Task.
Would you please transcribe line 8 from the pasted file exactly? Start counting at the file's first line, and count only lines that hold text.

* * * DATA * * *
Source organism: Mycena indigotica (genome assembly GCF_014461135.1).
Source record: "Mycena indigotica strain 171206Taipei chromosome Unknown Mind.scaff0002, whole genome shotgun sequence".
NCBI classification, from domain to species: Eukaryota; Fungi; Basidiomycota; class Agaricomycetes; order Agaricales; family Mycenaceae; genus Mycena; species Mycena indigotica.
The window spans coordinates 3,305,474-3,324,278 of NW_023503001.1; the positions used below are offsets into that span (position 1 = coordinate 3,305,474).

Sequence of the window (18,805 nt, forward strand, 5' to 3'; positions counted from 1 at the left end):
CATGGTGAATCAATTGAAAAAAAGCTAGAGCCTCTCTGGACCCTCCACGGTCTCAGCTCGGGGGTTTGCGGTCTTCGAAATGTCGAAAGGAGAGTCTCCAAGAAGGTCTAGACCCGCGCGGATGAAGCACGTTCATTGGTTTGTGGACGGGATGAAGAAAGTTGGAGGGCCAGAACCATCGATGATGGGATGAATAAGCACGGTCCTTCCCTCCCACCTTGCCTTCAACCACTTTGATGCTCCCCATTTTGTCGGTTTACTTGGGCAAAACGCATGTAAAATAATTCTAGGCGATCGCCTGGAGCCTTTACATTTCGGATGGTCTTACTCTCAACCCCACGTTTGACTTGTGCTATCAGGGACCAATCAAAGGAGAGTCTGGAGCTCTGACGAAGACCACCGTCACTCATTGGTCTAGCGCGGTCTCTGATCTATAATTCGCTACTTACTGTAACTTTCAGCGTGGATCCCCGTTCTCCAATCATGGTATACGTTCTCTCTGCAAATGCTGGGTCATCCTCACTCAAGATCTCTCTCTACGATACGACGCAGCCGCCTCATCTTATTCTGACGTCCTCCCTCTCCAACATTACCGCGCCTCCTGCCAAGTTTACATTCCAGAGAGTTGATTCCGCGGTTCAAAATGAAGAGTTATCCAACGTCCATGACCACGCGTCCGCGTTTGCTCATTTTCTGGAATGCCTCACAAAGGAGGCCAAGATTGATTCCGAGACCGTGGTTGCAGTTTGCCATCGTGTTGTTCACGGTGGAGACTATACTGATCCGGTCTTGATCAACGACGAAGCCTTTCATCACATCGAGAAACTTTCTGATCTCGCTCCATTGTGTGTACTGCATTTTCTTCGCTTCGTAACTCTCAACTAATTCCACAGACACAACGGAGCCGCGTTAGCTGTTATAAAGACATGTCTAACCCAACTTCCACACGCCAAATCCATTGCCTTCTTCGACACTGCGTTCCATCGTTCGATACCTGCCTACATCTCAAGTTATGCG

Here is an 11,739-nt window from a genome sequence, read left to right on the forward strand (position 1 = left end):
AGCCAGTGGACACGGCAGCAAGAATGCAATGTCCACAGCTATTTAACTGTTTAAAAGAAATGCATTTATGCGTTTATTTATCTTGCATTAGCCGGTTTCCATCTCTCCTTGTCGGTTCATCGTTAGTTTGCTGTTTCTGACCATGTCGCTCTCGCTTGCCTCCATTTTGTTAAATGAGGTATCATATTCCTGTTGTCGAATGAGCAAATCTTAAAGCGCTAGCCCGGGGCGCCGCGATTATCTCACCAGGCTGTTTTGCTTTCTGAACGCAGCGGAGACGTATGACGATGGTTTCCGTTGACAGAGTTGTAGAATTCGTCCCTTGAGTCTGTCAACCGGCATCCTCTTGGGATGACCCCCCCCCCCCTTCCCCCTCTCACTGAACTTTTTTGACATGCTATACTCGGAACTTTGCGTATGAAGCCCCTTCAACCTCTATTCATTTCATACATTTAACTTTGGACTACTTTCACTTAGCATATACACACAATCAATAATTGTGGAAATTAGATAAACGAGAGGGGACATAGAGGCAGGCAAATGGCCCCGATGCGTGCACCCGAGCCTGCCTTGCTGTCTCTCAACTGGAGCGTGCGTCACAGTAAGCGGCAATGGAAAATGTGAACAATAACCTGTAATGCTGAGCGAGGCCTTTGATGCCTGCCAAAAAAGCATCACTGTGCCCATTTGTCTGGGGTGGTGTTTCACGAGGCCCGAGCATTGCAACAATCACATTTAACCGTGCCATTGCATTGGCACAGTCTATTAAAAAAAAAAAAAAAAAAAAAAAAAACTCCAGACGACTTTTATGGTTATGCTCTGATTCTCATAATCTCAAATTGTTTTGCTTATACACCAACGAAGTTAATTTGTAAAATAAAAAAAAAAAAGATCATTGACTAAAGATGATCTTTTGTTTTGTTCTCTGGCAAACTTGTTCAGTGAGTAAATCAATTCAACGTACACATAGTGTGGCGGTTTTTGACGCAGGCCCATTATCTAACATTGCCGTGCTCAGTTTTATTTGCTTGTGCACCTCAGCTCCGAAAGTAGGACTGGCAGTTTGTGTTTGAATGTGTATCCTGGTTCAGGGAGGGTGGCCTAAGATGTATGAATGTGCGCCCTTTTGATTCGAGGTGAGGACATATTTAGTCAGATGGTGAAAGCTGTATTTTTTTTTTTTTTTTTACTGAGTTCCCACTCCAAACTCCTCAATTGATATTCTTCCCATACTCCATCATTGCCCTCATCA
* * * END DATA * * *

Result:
AGCCAGTGGACACGGCAGCAAGAATGCAATGTCCACAGCTATTTAACTGTTTAAAAGAAATGCATTTATGCGTTTATTTATCTTGCATTAGCCGGTTTCCATCTCTCCTTGTCGGTTCATCGTTAGTTTGCTGTTTCTGACCATGTCGCTCTCGCTTGCCTCCATTTTGTTAAATGAGGTATCATATTCCTGTTGTCGAATGAGCAAATCTTAAAGCGCTAGCCCGGGGCGCCGCGATTATCTCACCAGGCTGTTTTGCTTTCTGAACGCAGCGGAGACGTATGACGATGGTTTCCGTTGACAGAGTTGTAGAATTCGTCCCTTGAGTCTGTCAACCGGCATCCTCTTGGGATGACCCCCCCCCCCCTTCCCCCTCTCACTGAACTTTTTTGACATGCTATACTCGGAACTTTGCGTATGAAGCCCCTTCAACCTCTATTCATTTCATACATTTAACTTTGGACTACTTTCACTTAGCATATACACACAATCAATAATTGTGGAAATTAGATAAACGAGAGGGGACATAGAGGCAGGCAAATGGCCCCGATGCGTGCACCCGAGCCTGCCTTGCTGTCTCTCAACTGGAGCGTGCGTCACAGTAAGCGGCAATGGAAAATGTGAACAATAACCTGTAATGCTGAGCGAGGCCTTTGATGCCTGCCAAAAAAGCATCACTGTGCCCATTTGTCTGGGGTGGTGTTTCACGAGGCCCGAGCATTGCAACAATCACATTTAACCGTGCCATTGCATTGGCACAGTCTATTAAAAAAAAAAAAAAAAAAAAAAAAAACTCCAGACGACTTTTATGGTTATGCTCTGATTCTCATAATCTCAAATTGTTTTGCTTATACACCAACGAAGTTAATTTGTAAAATAAAAAAAAAAAAGATCATTGACTAAAGATGATCTTTTGTTTTGTTCTCTGGCAAACTTGTTCAGTGAGTAAATCAATTCAACGTACACATAGTGTGGCGGTTTTTGACGCAGGCCCATTATCTAACATTGCCGTGCTCAGTTTTATTTGCTTGTGCACCTCAGCTCCGAAAGTAGGACTGGCAGTTTGTGTTTGAATGTGTATCCTGGTTCAGGGAGGGTGGCCTAAGATGTATGAATGTGCGCCCTTTTGATTCGAGGTGAGGACATATTTAGTCAGATGGTGAAAGCTGTATTTTTTTTTTTTTTTTTACTGAGTTCCCACTCCAAACTCCTCAATTGATATTCTTCCCATACTCCATCATTGCCCTCATCA